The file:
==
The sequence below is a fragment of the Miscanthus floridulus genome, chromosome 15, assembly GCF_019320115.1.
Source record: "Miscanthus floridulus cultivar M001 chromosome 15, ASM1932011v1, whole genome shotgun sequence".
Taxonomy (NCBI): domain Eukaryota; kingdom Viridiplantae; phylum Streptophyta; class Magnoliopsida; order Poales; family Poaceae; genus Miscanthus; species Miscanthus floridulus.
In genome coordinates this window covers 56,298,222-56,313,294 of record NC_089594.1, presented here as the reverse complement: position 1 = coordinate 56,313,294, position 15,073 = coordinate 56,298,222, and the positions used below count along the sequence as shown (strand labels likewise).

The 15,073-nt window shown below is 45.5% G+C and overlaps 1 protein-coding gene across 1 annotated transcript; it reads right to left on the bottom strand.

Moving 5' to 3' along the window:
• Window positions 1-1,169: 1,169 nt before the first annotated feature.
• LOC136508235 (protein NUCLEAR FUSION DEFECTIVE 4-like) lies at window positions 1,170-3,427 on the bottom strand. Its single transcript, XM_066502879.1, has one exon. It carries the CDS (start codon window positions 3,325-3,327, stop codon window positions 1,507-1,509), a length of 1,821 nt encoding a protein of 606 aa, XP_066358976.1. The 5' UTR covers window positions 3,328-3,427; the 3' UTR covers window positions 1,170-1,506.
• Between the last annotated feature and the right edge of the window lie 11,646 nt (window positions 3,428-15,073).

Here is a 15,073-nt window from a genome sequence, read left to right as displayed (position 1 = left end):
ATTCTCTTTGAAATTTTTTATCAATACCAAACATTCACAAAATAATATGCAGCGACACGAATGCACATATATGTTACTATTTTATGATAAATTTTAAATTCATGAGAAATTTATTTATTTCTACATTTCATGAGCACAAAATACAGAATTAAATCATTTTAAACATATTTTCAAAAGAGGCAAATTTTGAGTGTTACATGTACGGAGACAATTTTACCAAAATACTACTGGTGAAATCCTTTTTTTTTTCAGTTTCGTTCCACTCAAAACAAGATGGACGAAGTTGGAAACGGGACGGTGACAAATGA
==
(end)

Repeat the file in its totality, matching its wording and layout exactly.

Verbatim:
The sequence below is a fragment of the Miscanthus floridulus genome, chromosome 15, assembly GCF_019320115.1.
Source record: "Miscanthus floridulus cultivar M001 chromosome 15, ASM1932011v1, whole genome shotgun sequence".
Taxonomy (NCBI): domain Eukaryota; kingdom Viridiplantae; phylum Streptophyta; class Magnoliopsida; order Poales; family Poaceae; genus Miscanthus; species Miscanthus floridulus.
In genome coordinates this window covers 56,298,222-56,313,294 of record NC_089594.1, presented here as the reverse complement: position 1 = coordinate 56,313,294, position 15,073 = coordinate 56,298,222, and the positions used below count along the sequence as shown (strand labels likewise).

The 15,073-nt window shown below is 45.5% G+C and overlaps 1 protein-coding gene across 1 annotated transcript; it reads right to left on the bottom strand.

Moving 5' to 3' along the window:
• Window positions 1-1,169: 1,169 nt before the first annotated feature.
• LOC136508235 (protein NUCLEAR FUSION DEFECTIVE 4-like) lies at window positions 1,170-3,427 on the bottom strand. Its single transcript, XM_066502879.1, has one exon. It carries the CDS (start codon window positions 3,325-3,327, stop codon window positions 1,507-1,509), a length of 1,821 nt encoding a protein of 606 aa, XP_066358976.1. The 5' UTR covers window positions 3,328-3,427; the 3' UTR covers window positions 1,170-1,506.
• Between the last annotated feature and the right edge of the window lie 11,646 nt (window positions 3,428-15,073).

Here is a 15,073-nt window from a genome sequence, read left to right as displayed (position 1 = left end):
ATTCTCTTTGAAATTTTTTATCAATACCAAACATTCACAAAATAATATGCAGCGACACGAATGCACATATATGTTACTATTTTATGATAAATTTTAAATTCATGAGAAATTTATTTATTTCTACATTTCATGAGCACAAAATACAGAATTAAATCATTTTAAACATATTTTCAAAAGAGGCAAATTTTGAGTGTTACATGTACGGAGACAATTTTACCAAAATACTACTGGTGAAATCCTTTTTTTTTTCAGTTTCGTTCCACTCAAAACAAGATGGACGAAGTTGGAAACGGGACGGTGACAAATGA